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    We have those all over the place around here in Kentucky. Almost any retaining wall associated with a Interstate has that type of wall. I have yet to see 1 of them bulging or leaning at all so they must be very stable.

    Here's a website talking about their use: http://www.trulinecivil.com/projects/?product_id=30
     
    ICE likes this.
  8. ICE

    ICE Sawhorse

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    The office called and asked me to swing by this house and drop a stop work due to no permit. They're gonna need a lot more than a permit.

    [​IMG]

    [​IMG]
     
  9. ICE

    ICE Sawhorse

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    The job is an addition of a dwelling unit. It will be attached to the existing dwelling. An inspector wrote a correction to install a "construction fence", provide a portable toilet, and implement BMPs per the Health and Safety Code. BMPs are best management practices. That includes sandbags. Well they almost did all of that.

    [​IMG]

    [​IMG]

    All of the construction is at the right of the dwelling and the fence stops at each side of the driveway. Obviously they have not been given those corrections before now. I'm not convinced that they should have gotten the corrections this time. But hey now, the inspector that wrote the correction has way more experience that myself.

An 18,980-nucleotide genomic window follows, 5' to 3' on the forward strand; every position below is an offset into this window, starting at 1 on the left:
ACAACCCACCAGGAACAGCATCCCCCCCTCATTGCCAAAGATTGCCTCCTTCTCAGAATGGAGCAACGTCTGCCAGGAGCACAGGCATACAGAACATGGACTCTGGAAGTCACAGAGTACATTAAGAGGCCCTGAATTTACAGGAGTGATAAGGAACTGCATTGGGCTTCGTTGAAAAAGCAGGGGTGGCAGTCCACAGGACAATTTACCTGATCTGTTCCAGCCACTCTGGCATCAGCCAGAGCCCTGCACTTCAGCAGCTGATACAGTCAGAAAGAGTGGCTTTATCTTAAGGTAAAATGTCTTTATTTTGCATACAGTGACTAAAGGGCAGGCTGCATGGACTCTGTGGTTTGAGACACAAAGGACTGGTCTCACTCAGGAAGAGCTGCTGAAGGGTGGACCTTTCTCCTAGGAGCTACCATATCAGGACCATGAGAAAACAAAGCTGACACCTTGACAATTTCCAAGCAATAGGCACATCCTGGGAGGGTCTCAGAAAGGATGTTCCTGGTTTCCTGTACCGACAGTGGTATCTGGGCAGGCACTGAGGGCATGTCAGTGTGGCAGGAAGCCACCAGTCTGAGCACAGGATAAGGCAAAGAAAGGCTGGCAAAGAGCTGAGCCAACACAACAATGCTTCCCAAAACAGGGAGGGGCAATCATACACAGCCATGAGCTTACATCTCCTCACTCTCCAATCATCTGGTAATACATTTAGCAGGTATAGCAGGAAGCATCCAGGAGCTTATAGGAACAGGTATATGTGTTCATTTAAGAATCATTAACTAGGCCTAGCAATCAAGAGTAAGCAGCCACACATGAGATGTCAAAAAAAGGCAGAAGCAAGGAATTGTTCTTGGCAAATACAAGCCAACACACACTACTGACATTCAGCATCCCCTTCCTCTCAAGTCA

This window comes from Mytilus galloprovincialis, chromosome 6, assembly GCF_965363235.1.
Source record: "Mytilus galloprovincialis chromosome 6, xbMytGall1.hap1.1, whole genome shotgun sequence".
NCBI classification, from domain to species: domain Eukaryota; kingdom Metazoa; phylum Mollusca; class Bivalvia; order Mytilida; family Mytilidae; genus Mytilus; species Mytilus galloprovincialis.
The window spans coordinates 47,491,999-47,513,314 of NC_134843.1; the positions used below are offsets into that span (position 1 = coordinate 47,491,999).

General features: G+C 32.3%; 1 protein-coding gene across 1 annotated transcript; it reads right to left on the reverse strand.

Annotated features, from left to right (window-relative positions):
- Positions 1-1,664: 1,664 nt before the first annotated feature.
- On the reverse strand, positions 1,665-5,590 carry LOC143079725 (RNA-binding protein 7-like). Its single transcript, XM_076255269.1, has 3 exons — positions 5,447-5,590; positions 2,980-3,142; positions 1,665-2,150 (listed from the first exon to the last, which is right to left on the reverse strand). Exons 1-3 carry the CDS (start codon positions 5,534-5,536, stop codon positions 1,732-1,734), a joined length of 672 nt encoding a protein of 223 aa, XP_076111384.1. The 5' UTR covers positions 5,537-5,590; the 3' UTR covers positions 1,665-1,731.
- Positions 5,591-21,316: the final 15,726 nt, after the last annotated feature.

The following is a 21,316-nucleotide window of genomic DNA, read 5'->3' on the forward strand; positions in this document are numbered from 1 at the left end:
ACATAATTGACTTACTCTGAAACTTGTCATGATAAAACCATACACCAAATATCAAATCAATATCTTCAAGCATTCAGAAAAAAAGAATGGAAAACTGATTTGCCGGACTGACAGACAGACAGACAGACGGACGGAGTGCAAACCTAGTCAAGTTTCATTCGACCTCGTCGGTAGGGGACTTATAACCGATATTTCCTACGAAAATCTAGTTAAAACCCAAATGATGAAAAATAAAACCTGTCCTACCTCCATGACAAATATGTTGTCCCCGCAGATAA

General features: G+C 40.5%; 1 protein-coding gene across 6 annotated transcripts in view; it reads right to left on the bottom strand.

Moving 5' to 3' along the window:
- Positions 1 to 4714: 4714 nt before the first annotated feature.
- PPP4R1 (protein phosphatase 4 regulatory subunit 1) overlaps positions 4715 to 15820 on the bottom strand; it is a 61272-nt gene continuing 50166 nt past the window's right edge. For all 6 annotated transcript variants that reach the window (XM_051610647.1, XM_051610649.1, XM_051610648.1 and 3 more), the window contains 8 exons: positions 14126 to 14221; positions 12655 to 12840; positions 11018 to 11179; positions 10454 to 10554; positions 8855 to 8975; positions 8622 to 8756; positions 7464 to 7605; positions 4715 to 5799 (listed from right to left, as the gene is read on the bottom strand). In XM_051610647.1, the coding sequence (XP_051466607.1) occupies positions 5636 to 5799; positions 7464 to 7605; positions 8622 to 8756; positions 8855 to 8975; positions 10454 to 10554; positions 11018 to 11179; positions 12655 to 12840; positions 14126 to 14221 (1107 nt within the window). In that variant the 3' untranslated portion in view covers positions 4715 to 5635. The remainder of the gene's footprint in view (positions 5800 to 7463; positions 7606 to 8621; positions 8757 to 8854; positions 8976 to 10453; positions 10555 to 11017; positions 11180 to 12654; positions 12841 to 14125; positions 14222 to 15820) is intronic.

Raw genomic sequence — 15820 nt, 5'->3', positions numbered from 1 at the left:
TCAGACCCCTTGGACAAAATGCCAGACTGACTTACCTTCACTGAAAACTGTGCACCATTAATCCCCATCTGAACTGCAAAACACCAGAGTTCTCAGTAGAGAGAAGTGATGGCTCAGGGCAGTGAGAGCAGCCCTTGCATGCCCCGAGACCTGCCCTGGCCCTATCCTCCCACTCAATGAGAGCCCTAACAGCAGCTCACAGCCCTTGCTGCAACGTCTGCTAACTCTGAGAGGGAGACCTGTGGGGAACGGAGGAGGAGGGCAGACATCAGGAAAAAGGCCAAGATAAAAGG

[​IMG]

    I like the toilet...around 10:30 the third cup of coffee is looking for a new home. Then I can get down to the business of inspecting. I noticed the crooked form work from my truck but I stopped for the toilet. So the garage wall will be straight because they had a blue room.

    [​IMG]
     
    #2669 ICE, Apr 29, 2018
    Last edited: Apr 29, 2018
  10. ICE

    ICE Sawhorse

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    I can now say I have seen every possible mistake on a service upgrade.

    [​IMG]

    [​IMG]
     
    #2670 ICE, Apr 30, 2018
    Last edited: Apr 30, 2018